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23 S. Paint Street Chillicothe, OH
Three Questions to Ask When Choosing a Probate Attorney in Ohio

Understanding the Basics of Estate Administration and Probate in Ohio

If you have been named the executor of the estate of a loved one or client in Ohio, it is important to have an idea of the steps ahead when you are asked to initiate the estate administration process. Whether you are called an executor, estate administrator, or fiduciary, the task before you is the same. As an executor you will muster and manage the assets, debts, and property of someone who has passed away in accordance with their will. If they have died without a will, you will be asked to inventory and distribute the estate pursuant to the law of the State of Ohio.
Contesting a Will

Ohio Estate Planning: What is the Difference Between a Will and a Trust?

Many people believe that wills, trusts, and powers of attorney (POA) are only needed for people with considerable wealth. Yet every adult should prepare advanced medical directives that allow someone else to make decisions on their behalf if they are injured or seriously ill. As experienced estate planning attorneys, we work with clients to create effective estate plans and offer guidance during the probate process in Ohio. Here are some basic differences between the types of estate planning tools you can use to protect yourself and take care of loved ones after you are gone.
Tax Reform: Understanding Changes to Ohio Estate and Gift Taxes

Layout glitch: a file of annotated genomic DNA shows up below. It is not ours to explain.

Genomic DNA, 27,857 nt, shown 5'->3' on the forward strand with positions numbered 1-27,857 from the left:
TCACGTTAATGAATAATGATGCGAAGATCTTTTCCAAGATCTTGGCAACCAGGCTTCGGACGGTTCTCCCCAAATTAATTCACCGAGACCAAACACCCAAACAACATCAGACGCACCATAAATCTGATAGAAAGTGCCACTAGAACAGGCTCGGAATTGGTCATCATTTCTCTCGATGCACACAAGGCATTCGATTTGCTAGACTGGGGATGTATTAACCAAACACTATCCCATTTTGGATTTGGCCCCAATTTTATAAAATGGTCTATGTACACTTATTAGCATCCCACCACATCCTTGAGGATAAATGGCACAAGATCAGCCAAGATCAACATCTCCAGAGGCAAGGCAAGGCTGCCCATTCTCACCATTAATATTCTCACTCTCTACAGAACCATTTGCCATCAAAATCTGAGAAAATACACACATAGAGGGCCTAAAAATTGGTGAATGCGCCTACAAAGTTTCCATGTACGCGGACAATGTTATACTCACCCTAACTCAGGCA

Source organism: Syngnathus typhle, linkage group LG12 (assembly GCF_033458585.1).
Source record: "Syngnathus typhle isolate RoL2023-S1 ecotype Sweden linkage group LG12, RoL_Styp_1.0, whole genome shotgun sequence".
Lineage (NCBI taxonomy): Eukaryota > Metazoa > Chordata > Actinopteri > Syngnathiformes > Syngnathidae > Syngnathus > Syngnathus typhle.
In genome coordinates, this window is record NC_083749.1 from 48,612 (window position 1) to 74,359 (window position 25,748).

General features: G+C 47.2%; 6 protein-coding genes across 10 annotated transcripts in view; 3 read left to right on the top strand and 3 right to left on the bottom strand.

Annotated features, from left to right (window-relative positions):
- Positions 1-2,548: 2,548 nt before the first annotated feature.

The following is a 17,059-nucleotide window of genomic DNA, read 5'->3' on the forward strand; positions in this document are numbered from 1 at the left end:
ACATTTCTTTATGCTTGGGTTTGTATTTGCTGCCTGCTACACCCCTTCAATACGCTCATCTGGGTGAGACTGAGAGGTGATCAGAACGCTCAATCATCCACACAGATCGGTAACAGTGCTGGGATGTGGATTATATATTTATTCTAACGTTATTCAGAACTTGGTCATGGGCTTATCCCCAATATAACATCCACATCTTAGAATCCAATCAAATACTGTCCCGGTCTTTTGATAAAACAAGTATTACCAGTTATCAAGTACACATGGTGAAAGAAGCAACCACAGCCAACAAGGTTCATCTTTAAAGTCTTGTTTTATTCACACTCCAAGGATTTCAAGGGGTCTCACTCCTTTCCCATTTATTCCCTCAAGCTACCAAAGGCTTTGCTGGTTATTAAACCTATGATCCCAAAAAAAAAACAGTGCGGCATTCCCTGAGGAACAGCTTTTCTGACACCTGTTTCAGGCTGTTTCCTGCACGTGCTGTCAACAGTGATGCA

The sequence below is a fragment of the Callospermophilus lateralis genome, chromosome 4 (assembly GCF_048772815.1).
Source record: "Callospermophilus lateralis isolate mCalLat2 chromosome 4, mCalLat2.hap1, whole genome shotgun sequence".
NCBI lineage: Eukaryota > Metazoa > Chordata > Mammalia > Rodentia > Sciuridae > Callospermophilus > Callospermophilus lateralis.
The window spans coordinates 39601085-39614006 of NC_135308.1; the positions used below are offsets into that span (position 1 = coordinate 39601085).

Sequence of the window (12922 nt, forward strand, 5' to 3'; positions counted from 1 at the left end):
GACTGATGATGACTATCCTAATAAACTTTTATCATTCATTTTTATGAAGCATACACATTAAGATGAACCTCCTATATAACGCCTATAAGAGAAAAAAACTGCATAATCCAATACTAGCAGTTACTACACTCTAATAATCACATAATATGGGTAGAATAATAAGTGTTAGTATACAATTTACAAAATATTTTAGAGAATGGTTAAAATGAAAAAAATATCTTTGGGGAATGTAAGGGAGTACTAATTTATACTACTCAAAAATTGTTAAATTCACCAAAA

Tax Reform: Understanding Changes to Ohio Estate and Gift Taxes

In a flurry of activity in December, 2017, the US Congress passed the Tax Cuts and Jobs Act. The Act made big changes to federal tax laws, and may impact your estate plan. The Tax Cuts and Jobs Act (Act) reduces corporate tax rates, has some impact on personal tax rates, and shifts the laws in other areas like gift and estate taxes.
What You Need to Know about Nursing Home Abuse in Ohio

What You Need to Know about Nursing Home Abuse in Ohio

As the Baby Boomers move into the retirement years, many families and children are challenged with providing quality of life, and quality of care, as their family member ages. Due to illness or infirmity, some seniors are unable to live at home, and need the extra help provided in a skilled nursing or assisted living environment. Part of the worry about a decision to move an elderly relative to a nursing facility is the fear they might be harmed, and the concern is sometimes not misplaced.
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